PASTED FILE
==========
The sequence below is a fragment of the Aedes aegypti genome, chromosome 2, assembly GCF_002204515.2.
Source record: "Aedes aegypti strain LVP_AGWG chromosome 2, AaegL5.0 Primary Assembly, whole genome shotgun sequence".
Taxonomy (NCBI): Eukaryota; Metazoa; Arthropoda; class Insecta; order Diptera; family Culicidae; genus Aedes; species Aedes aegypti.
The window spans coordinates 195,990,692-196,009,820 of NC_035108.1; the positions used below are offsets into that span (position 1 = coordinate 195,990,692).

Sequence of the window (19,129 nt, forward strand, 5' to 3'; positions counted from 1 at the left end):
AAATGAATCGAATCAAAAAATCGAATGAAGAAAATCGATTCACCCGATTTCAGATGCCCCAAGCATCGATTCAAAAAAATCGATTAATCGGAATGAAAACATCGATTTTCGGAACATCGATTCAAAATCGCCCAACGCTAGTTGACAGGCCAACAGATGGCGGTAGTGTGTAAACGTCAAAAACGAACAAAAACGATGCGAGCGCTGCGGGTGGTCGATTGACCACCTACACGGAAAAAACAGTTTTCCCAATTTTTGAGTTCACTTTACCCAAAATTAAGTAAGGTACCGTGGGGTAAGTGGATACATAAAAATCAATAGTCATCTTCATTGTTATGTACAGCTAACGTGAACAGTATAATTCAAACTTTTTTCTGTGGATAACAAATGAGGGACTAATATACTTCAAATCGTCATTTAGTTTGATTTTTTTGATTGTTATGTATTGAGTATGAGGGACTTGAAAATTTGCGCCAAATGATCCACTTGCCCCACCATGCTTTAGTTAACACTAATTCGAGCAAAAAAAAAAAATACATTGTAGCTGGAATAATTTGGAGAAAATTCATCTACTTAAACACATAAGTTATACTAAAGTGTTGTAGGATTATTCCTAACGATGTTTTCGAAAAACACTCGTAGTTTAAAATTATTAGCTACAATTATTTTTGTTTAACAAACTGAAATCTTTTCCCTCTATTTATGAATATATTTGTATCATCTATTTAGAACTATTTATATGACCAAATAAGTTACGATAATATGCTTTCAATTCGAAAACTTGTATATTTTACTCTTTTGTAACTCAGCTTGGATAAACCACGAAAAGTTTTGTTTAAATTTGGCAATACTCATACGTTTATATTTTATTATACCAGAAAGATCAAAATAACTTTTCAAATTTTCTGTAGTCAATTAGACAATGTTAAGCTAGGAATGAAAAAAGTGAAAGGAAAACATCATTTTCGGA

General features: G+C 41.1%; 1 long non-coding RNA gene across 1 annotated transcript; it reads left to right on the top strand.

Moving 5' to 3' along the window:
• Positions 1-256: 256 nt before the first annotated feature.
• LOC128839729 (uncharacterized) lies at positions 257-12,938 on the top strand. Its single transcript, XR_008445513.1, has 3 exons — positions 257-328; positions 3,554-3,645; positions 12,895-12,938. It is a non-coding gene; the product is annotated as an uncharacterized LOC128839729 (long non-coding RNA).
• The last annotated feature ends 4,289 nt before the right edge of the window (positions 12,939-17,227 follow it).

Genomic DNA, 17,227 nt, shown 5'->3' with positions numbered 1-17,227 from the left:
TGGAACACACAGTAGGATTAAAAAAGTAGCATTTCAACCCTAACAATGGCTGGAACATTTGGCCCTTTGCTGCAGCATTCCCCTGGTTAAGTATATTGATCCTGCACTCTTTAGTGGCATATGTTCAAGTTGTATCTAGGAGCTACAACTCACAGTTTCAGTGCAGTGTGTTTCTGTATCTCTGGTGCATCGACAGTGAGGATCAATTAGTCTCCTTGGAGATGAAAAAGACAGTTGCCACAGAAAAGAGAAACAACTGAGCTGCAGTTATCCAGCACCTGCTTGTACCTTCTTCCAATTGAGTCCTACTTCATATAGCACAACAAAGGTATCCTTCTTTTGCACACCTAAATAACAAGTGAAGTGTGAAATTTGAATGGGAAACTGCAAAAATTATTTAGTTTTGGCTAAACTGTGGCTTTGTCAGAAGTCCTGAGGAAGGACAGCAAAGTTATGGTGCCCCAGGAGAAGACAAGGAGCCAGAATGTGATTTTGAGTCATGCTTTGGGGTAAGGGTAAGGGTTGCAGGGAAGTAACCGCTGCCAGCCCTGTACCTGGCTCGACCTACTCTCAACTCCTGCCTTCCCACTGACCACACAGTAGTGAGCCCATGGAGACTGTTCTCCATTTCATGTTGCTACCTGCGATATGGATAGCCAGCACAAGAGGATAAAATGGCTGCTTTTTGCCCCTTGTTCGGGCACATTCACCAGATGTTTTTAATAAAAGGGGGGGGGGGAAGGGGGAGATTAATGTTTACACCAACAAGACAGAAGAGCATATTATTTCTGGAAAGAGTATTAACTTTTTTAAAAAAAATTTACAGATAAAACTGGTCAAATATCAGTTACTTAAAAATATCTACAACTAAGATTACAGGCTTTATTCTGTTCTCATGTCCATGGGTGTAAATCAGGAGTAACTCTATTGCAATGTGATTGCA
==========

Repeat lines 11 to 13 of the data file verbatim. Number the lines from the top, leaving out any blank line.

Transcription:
• The last annotated feature ends 4,289 nt before the right edge of the window (positions 12,939-17,227 follow it).

Genomic DNA, 17,227 nt, shown 5'->3' with positions numbered 1-17,227 from the left:
TGGAACACACAGTAGGATTAAAAAAGTAGCATTTCAACCCTAACAATGGCTGGAACATTTGGCCCTTTGCTGCAGCATTCCCCTGGTTAAGTATATTGATCCTGCACTCTTTAGTGGCATATGTTCAAGTTGTATCTAGGAGCTACAACTCACAGTTTCAGTGCAGTGTGTTTCTGTATCTCTGGTGCATCGACAGTGAGGATCAATTAGTCTCCTTGGAGATGAAAAAGACAGTTGCCACAGAAAAGAGAAACAACTGAGCTGCAGTTATCCAGCACCTGCTTGTACCTTCTTCCAATTGAGTCCTACTTCATATAGCACAACAAAGGTATCCTTCTTTTGCACACCTAAATAACAAGTGAAGTGTGAAATTTGAATGGGAAACTGCAAAAATTATTTAGTTTTGGCTAAACTGTGGCTTTGTCAGAAGTCCTGAGGAAGGACAGCAAAGTTATGGTGCCCCAGGAGAAGACAAGGAGCCAGAATGTGATTTTGAGTCATGCTTTGGGGTAAGGGTAAGGGTTGCAGGGAAGTAACCGCTGCCAGCCCTGTACCTGGCTCGACCTACTCTCAACTCCTGCCTTCCCACTGACCACACAGTAGTGAGCCCATGGAGACTGTTCTCCATTTCATGTTGCTACCTGCGATATGGATAGCCAGCACAAGAGGATAAAATGGCTGCTTTTTGCCCCTTGTTCGGGCACATTCACCAGATGTTTTTAATAAAAGGGGGGGGGGGAAGGGGGAGATTAATGTTTACACCAACAAGACAGAAGAGCATATTATTTCTGGAAAGAGTATTAACTTTTTTAAAAAAAATTTACAGATAAAACTGGTCAAATATCAGTTACTTAAAAATATCTACAACTAAGATTACAGGCTTTATTCTGTTCTCATGTCCATGGGTGTAAATCAGGAGTAACTCTATTGCAATGTGATTGCA